Today was such a beautiful day that I just knew, even before I went in to work, that I would be going to the park for lunch. Fern Forest is my absolute favorite spot in Broward County to take lunch, because it has so many different trails, and each one has limitless opportunities for a curious naturalist around every corner.
Today, though, didn’t turn out as planned, because I decided to do some homework. Since fall migration is pretty much over in Florida, and I no longer need to stalk every tree and bush with binoculars, lately I’ve been thinking about, well, the same thing I’d thought about the last couple of times migration ended here: getting better acquainted with the plants that give the park its name; that is, the Ferns.
And in order to do so, before I left for the park today, I decided to delve into the introductory chapter of my Ferns of Florida field guide and reference, by Gil Nelson. What I discovered there was enough to make me postpone today’s trip until I’ve had a chance to absorb the lessons. Read more
Most of the people who know me would agree that I’m pretty much a homebody. Sure, from time to time you’ll catch me on a nature walk at Yamato Scrub, or leading a field trip for the local Audubon Society. And as a birder, I’m not immune to the temptation to drive all over creation chasing a rarity. And I’m even occasionally to be found in India. But for various reasons (new paternal duties, the price of gas, the desire to avoid damaging the environment, even just plain old personality), I prefer to stay at home and try to bring the birds to me. With this in mind, a couple of years ago we removed most of our typical south Florida home vegetation and replaced it with mostly native plants designed to attract birds and butterflies. Our yard list is small but growing, and staying around the house allows me to observe more of the many nonavian orders of life than I would if I were constantly on the move searching for birds.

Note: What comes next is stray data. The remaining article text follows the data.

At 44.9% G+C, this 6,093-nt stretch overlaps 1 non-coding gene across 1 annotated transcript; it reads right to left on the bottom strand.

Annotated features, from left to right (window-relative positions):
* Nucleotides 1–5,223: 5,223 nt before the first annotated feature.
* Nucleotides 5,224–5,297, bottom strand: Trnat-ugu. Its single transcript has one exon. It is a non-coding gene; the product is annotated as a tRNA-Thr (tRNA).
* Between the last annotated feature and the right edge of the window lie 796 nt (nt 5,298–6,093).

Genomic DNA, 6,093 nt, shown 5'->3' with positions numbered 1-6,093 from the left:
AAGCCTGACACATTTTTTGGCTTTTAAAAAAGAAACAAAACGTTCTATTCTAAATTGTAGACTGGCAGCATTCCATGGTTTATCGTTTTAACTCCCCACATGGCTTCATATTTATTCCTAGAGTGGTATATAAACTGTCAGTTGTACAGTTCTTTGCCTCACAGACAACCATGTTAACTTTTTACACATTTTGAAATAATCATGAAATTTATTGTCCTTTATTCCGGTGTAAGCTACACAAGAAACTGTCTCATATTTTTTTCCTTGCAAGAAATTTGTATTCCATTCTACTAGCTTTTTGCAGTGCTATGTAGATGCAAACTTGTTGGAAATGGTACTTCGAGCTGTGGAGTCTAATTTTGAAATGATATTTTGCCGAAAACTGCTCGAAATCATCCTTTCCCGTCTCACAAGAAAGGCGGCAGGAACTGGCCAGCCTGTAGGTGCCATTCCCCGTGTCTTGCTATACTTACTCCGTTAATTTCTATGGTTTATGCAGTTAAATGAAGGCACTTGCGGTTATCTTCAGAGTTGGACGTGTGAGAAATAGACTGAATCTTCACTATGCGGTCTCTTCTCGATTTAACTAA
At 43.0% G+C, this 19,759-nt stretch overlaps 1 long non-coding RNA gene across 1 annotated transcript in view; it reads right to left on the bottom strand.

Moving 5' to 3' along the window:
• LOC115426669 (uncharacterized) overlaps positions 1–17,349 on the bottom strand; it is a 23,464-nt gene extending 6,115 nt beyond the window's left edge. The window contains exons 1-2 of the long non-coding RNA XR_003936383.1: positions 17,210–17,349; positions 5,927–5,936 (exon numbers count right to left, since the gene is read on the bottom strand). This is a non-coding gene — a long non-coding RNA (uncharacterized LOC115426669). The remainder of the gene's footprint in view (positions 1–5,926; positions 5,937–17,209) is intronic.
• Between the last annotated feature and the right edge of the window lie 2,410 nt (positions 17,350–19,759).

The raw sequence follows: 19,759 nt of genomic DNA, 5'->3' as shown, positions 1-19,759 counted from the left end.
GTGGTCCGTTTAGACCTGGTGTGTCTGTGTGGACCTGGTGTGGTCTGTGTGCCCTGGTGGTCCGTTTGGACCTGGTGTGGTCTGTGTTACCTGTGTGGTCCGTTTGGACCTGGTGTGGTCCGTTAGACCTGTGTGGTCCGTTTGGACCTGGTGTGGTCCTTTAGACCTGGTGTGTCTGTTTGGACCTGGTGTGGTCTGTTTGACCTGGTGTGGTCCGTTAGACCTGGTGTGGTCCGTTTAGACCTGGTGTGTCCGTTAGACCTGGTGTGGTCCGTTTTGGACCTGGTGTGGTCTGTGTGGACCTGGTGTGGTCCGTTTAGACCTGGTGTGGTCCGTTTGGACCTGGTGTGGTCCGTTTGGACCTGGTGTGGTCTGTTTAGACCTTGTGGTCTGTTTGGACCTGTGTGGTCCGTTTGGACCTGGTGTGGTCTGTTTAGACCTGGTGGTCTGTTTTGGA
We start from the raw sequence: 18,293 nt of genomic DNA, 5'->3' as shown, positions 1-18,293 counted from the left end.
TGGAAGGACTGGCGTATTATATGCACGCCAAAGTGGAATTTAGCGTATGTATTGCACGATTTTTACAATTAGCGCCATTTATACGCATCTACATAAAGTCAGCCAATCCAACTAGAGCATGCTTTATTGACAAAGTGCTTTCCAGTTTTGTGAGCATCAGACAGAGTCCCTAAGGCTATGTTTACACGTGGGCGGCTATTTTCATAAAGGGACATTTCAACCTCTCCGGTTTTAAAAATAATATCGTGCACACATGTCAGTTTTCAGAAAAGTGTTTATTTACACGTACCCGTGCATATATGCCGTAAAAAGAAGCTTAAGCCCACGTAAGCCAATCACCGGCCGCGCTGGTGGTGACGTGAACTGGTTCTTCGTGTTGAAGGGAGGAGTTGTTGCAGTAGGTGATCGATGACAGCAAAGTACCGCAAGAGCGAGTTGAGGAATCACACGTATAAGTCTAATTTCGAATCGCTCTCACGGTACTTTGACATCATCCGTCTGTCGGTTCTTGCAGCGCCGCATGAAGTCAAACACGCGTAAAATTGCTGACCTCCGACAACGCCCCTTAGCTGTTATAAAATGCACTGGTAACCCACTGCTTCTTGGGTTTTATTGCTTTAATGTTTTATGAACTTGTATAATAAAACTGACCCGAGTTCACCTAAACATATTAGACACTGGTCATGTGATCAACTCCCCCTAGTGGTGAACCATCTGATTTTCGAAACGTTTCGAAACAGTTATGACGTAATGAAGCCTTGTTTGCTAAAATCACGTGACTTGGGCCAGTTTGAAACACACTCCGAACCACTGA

For example, this morning as my clippers were poised to trim back a bit of the Coral Bean (Erythrina herbacea) from the side of the house, my attention was captured by a new lizard species. Well, it’s not new to science, or even to me, but it is the first time I’ve noticed it in our backyard. We’ve got our share of other non-native herpetofauna: the abundant Brown Anole (Anolis sagrei) and the even more abundant Northern Curlytail (Leicocephalus carinatus). In fact, there’s a curlytail living in our garage that we’re practically on a first-name basis with. He’s a giant! And he’s so used to us that he’ll barely even move as we tromp toward him on our way to the refrigerator or the laundry.
Today, however, marks the first time I’ve found the largest non-native anole in south Florida in our backyard. Read more
As I wander through Fern Forest at lunchtime, I see loads of interesting things. After a rain, mushrooms appear as if by magic:
Later, those same exuberant growths lose somewhat of their vitality:
As many Floridians know, there’s an epiphytic fern that goes through this same wet/dry cycle many times throughout the year: Resurrection fern (Pleopeltis polypodioides var. michauxiana), which is fresh and leafy after a rain:
After a period of dry weather, though, the plant looks more like this:
Funny thing, though. Despite the fact that today is Hallowe’en, and despite what I just wrote about resurrection fern looking fresh and leafy after a rain, the picture above, with the dried-up shrively plant was taken AFTER A RAIN! The boardwalk was wet and slippery, but the resurrection fern apparently didn’t get the memo. Perhaps it’s a reverse way of celebrating Hallowe’en? That is, instead of coming back to life like the undead, it stayed dead instead of joining the party!